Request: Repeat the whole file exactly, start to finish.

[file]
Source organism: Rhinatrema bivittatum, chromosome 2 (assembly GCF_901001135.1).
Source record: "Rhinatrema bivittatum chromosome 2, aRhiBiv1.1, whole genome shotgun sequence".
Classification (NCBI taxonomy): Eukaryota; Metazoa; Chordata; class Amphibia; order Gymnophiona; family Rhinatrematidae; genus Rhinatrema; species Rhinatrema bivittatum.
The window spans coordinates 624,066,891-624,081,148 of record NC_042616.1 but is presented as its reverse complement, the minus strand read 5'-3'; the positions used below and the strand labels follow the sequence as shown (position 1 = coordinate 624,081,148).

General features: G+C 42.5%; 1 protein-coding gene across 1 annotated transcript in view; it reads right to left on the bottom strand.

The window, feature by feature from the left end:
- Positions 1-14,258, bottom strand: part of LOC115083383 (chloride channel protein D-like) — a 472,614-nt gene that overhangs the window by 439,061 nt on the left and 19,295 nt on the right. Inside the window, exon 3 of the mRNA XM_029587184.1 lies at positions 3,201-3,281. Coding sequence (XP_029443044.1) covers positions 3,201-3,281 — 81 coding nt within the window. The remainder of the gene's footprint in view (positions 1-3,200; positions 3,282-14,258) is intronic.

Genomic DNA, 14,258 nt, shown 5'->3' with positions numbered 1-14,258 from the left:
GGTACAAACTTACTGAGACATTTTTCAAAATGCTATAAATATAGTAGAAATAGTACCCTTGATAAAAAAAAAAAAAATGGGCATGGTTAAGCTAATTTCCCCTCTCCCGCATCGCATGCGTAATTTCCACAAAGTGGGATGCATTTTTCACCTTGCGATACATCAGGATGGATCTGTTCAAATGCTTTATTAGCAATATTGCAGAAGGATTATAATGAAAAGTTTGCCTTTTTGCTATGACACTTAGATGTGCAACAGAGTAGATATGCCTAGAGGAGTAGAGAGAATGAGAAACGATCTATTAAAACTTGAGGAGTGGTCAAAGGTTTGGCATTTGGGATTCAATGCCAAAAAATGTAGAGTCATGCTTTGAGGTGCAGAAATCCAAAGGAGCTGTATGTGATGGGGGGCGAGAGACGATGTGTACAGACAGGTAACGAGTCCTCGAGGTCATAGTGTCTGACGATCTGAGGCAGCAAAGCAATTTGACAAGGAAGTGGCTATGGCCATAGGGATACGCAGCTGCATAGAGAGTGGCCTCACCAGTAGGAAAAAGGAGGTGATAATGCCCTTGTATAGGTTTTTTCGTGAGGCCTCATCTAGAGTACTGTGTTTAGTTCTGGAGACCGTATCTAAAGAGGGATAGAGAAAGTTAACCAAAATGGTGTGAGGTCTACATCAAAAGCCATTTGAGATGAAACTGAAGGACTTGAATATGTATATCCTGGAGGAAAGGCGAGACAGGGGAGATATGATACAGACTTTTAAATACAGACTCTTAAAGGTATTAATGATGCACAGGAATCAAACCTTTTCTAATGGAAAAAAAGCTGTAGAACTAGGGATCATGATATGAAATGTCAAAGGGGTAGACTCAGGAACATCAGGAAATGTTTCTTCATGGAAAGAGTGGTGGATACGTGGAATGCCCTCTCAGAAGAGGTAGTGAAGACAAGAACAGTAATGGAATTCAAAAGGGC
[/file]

Source organism: Rhinatrema bivittatum, chromosome 2 (assembly GCF_901001135.1).
Source record: "Rhinatrema bivittatum chromosome 2, aRhiBiv1.1, whole genome shotgun sequence".
Classification (NCBI taxonomy): Eukaryota; Metazoa; Chordata; class Amphibia; order Gymnophiona; family Rhinatrematidae; genus Rhinatrema; species Rhinatrema bivittatum.
The window spans coordinates 624,066,891-624,081,148 of record NC_042616.1 but is presented as its reverse complement, the minus strand read 5'-3'; the positions used below and the strand labels follow the sequence as shown (position 1 = coordinate 624,081,148).

General features: G+C 42.5%; 1 protein-coding gene across 1 annotated transcript in view; it reads right to left on the bottom strand.

The window, feature by feature from the left end:
- Positions 1-14,258, bottom strand: part of LOC115083383 (chloride channel protein D-like) — a 472,614-nt gene that overhangs the window by 439,061 nt on the left and 19,295 nt on the right. Inside the window, exon 3 of the mRNA XM_029587184.1 lies at positions 3,201-3,281. Coding sequence (XP_029443044.1) covers positions 3,201-3,281 — 81 coding nt within the window. The remainder of the gene's footprint in view (positions 1-3,200; positions 3,282-14,258) is intronic.

Genomic DNA, 14,258 nt, shown 5'->3' with positions numbered 1-14,258 from the left:
GGTACAAACTTACTGAGACATTTTTCAAAATGCTATAAATATAGTAGAAATAGTACCCTTGATAAAAAAAAAAAAAATGGGCATGGTTAAGCTAATTTCCCCTCTCCCGCATCGCATGCGTAATTTCCACAAAGTGGGATGCATTTTTCACCTTGCGATACATCAGGATGGATCTGTTCAAATGCTTTATTAGCAATATTGCAGAAGGATTATAATGAAAAGTTTGCCTTTTTGCTATGACACTTAGATGTGCAACAGAGTAGATATGCCTAGAGGAGTAGAGAGAATGAGAAACGATCTATTAAAACTTGAGGAGTGGTCAAAGGTTTGGCATTTGGGATTCAATGCCAAAAAATGTAGAGTCATGCTTTGAGGTGCAGAAATCCAAAGGAGCTGTATGTGATGGGGGGCGAGAGACGATGTGTACAGACAGGTAACGAGTCCTCGAGGTCATAGTGTCTGACGATCTGAGGCAGCAAAGCAATTTGACAAGGAAGTGGCTATGGCCATAGGGATACGCAGCTGCATAGAGAGTGGCCTCACCAGTAGGAAAAAGGAGGTGATAATGCCCTTGTATAGGTTTTTTCGTGAGGCCTCATCTAGAGTACTGTGTTTAGTTCTGGAGACCGTATCTAAAGAGGGATAGAGAAAGTTAACCAAAATGGTGTGAGGTCTACATCAAAAGCCATTTGAGATGAAACTGAAGGACTTGAATATGTATATCCTGGAGGAAAGGCGAGACAGGGGAGATATGATACAGACTTTTAAATACAGACTCTTAAAGGTATTAATGATGCACAGGAATCAAACCTTTTCTAATGGAAAAAAAGCTGTAGAACTAGGGATCATGATATGAAATGTCAAAGGGGTAGACTCAGGAACATCAGGAAATGTTTCTTCATGGAAAGAGTGGTGGATACGTGGAATGCCCTCTCAGAAGAGGTAGTGAAGACAAGAACAGTAATGGAATTCAAAAGGGC